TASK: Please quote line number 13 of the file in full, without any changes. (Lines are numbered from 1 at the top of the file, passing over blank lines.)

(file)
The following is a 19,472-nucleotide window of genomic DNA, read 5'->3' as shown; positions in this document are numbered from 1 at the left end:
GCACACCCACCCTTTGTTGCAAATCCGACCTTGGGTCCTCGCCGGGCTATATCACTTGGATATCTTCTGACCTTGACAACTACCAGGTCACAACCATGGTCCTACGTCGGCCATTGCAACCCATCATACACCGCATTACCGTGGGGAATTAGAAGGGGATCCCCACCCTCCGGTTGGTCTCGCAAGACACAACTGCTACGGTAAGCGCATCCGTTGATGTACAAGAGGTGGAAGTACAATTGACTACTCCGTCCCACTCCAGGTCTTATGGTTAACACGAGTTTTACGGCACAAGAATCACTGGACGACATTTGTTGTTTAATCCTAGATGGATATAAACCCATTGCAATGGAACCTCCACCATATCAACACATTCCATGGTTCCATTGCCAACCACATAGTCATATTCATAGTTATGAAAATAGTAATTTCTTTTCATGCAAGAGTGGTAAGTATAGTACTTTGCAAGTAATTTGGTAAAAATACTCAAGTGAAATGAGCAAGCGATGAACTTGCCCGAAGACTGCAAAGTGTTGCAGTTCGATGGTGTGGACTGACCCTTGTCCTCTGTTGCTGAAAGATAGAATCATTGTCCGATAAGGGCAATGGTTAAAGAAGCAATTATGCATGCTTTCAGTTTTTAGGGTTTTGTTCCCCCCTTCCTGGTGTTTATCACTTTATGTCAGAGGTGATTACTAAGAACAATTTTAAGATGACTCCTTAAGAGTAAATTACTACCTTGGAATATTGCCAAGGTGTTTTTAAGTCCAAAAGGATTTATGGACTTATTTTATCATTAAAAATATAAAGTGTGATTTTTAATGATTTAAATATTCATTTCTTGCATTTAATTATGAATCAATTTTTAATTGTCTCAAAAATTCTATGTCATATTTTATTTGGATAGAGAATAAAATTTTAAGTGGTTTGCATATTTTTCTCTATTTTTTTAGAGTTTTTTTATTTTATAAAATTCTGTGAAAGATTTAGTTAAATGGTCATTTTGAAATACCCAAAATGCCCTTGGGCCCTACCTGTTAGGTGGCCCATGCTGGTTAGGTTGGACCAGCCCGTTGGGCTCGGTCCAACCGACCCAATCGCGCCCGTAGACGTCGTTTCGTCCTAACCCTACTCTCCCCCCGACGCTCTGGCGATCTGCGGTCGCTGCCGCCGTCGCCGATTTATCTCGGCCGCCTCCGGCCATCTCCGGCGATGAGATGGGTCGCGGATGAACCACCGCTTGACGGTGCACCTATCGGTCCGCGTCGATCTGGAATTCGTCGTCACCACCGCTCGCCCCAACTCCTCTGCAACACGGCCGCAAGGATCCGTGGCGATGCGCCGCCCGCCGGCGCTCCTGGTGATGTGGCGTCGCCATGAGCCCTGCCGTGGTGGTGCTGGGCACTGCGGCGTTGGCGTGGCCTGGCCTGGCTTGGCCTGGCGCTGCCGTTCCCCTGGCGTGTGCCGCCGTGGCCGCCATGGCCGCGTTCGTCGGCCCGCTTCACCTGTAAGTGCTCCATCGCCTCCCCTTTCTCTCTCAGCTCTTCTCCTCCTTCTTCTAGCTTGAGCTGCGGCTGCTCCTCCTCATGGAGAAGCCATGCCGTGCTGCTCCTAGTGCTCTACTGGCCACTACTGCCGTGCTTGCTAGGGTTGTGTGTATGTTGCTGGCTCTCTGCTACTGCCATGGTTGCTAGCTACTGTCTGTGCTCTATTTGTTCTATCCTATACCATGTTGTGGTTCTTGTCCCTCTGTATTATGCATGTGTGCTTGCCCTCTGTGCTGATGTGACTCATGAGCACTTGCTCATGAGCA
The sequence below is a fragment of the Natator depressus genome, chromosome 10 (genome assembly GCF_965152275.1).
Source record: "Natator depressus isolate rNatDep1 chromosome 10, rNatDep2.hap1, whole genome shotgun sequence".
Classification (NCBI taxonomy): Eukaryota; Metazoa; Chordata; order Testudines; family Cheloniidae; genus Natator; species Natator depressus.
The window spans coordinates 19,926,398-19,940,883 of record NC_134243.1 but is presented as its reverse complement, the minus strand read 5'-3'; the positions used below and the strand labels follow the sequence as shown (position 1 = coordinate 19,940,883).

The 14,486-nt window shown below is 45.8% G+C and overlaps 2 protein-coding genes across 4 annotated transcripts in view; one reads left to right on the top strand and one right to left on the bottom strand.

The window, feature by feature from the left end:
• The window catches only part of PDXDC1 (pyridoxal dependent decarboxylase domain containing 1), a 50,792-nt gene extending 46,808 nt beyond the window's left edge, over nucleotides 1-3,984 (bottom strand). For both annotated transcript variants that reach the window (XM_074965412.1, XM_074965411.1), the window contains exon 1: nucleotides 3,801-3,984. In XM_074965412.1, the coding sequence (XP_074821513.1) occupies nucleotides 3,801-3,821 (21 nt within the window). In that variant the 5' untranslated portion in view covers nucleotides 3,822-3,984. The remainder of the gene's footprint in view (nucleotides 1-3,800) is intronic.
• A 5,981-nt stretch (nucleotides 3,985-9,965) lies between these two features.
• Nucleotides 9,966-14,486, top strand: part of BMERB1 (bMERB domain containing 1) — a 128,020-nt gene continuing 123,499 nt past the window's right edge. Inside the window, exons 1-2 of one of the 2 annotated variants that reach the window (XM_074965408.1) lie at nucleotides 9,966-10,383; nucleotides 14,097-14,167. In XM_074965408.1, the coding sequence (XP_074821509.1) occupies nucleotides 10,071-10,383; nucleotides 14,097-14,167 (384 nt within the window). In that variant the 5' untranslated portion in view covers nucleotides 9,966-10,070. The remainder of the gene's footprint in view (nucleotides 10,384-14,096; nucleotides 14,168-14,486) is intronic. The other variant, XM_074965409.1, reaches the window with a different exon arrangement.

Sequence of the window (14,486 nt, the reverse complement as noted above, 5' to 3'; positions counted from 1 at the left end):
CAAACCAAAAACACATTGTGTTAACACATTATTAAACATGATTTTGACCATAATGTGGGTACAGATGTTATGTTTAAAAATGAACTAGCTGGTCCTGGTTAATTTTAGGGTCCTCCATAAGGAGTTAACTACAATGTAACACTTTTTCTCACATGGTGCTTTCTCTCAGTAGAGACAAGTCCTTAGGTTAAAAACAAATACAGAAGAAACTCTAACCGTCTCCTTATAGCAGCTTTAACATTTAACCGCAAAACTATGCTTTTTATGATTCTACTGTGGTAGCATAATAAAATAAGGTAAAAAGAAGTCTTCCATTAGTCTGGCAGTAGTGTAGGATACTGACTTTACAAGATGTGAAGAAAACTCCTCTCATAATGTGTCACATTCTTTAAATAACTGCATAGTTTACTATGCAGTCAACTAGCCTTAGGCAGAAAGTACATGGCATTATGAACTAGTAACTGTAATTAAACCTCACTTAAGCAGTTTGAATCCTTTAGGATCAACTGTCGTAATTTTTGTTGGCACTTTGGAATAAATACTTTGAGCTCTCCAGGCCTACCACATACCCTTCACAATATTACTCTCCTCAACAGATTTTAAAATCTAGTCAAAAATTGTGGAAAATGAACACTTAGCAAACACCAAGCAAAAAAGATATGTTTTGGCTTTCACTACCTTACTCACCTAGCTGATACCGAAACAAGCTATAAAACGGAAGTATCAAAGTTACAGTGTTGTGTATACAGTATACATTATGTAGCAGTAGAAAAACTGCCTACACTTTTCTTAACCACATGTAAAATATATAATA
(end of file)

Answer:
CAAACCAAAAACACATTGTGTTAACACATTATTAAACATGATTTTGACCATAATGTGGGTACAGATGTTATGTTTAAAAATGAACTAGCTGGTCCTGGTTAATTTTAGGGTCCTCCATAAGGAGTTAACTACAATGTAACACTTTTTCTCACATGGTGCTTTCTCTCAGTAGAGACAAGTCCTTAGGTTAAAAACAAATACAGAAGAAACTCTAACCGTCTCCTTATAGCAGCTTTAACATTTAACCGCAAAACTATGCTTTTTATGATTCTACTGTGGTAGCATAATAAAATAAGGTAAAAAGAAGTCTTCCATTAGTCTGGCAGTAGTGTAGGATACTGACTTTACAAGATGTGAAGAAAACTCCTCTCATAATGTGTCACATTCTTTAAATAACTGCATAGTTTACTATGCAGTCAACTAGCCTTAGGCAGAAAGTACATGGCATTATGAACTAGTAACTGTAATTAAACCTCACTTAAGCAGTTTGAATCCTTTAGGATCAACTGTCGTAATTTTTGTTGGCACTTTGGAATAAATACTTTGAGCTCTCCAGGCCTACCACATACCCTTCACAATATTACTCTCCTCAACAGATTTTAAAATCTAGTCAAAAATTGTGGAAAATGAACACTTAGCAAACACCAAGCAAAAAAGATATGTTTTGGCTTTCACTACCTTACTCACCTAGCTGATACCGAAACAAGCTATAAAACGGAAGTATCAAAGTTACAGTGTTGTGTATACAGTATACATTATGTAGCAGTAGAAAAACTGCCTACACTTTTCTTAACCACATGTAAAATATATAATA